Wally's comments on life, on music, on pianos, on church, on the Bible, on Palm Beach County, politics, and whatever else pops into his head.

Sunday, August 09, 2009


It's funny how we don't care about things much until they "hit home". Such was the case recently when I heard that the Post Office is planning to shut down some local branches to save money. I thought it was probably a good idea until, as I listened to the locations of ones to get the hatchet in my local area, I suddenly heard the one mentioned where I have MY box.

One of the reasons cited as to why the Post Office has been losing so much money is the increased use of electronic communications. I know personally that e-mails are cheaper to send than letters, especially if I send a lot of them. For instance, if I send out 50 e-mails in a month and pay $10 for an internet connection, that's only 20 cents per mailing, which is less than half the first class postage rate.

Many of us send out many times more than 50 per month, especially if we start to count text messages on our cell phones, or tweets on Twitter, or short postings on Facebook, etc.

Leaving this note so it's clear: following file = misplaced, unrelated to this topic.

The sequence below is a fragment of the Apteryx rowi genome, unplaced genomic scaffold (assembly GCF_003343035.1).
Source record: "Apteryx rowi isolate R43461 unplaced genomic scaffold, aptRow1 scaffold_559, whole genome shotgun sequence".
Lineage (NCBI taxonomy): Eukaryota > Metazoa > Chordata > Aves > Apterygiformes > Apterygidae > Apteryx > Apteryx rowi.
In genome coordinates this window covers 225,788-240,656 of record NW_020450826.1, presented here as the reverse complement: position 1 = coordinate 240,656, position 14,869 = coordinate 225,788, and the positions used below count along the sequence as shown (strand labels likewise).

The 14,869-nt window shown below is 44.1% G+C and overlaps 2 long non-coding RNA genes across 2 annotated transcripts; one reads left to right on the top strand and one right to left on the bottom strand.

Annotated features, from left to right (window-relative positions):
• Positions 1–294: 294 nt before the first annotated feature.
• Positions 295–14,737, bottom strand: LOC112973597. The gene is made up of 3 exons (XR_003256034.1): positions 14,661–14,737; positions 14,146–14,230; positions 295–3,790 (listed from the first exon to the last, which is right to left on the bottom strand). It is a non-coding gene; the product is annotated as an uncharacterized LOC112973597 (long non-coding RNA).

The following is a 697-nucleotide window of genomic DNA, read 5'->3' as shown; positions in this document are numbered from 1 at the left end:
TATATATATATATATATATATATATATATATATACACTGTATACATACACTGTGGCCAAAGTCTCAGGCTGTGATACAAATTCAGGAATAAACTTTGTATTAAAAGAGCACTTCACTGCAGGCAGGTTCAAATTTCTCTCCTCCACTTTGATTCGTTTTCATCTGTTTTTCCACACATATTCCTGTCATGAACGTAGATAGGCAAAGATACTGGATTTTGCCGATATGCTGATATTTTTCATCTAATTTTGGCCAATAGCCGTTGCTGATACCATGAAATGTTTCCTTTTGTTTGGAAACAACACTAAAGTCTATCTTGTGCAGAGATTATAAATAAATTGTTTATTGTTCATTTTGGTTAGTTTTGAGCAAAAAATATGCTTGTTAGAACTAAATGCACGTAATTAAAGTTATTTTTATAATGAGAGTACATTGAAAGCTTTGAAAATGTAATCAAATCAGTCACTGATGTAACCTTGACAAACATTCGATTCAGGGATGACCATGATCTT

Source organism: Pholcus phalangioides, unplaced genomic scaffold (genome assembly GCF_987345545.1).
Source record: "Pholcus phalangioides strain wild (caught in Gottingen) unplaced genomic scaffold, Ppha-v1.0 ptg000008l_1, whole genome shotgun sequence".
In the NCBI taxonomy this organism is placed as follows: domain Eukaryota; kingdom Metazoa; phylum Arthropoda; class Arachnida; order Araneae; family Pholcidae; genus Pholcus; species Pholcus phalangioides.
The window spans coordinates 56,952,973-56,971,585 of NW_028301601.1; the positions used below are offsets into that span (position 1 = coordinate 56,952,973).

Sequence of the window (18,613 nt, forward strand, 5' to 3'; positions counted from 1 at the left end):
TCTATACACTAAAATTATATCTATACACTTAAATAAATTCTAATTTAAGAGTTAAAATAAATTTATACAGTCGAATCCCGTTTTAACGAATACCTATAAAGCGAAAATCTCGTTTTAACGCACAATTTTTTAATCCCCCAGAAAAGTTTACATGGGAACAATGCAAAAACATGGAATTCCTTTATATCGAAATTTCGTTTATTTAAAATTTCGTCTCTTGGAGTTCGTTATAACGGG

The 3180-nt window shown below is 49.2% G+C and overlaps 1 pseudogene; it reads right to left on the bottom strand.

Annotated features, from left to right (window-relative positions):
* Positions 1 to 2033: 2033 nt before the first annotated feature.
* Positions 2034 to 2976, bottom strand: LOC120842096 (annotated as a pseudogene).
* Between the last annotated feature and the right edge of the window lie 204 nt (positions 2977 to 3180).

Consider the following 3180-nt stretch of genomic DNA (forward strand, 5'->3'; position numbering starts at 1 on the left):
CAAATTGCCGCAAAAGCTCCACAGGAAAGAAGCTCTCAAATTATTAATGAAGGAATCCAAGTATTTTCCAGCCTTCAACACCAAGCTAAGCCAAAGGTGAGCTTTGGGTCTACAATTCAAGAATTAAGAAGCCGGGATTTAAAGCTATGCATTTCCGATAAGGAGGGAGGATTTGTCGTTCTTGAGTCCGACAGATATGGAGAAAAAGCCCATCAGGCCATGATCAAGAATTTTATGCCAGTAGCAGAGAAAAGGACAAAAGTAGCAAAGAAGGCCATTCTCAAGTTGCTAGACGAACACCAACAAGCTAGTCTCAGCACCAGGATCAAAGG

How about if we all pitch in to help the Post Office survive. After all, it's nice to know that we can still send real letters, birthday cards, and documents when needed, right? Here's what we can do:

Get our Congress to levy a 1 cent tax on each text message and the like, and a 2 cents tax on each e-mail. The tax would be for each one that is sent from within the USA and would apply to each recipient in the "To" list. So, if I sent out a bulk e-mail to 100 of my friends, I would be charged $2. Compare that to my sending out 100 letters in the mail; that would cost me $440 in just postage, not to mention the paper, envelopes, printing, etc.

The tax would go directly to subsidize the Post Office. Cell phone carriers and internet e-mail providers could take out 2% for their effort in collecting and submitting this tax to the government.

So, how about it, folks. We CAN afford it. Let's contact our Congressional representatives and ask them to pass this tax in order to save our Post Office!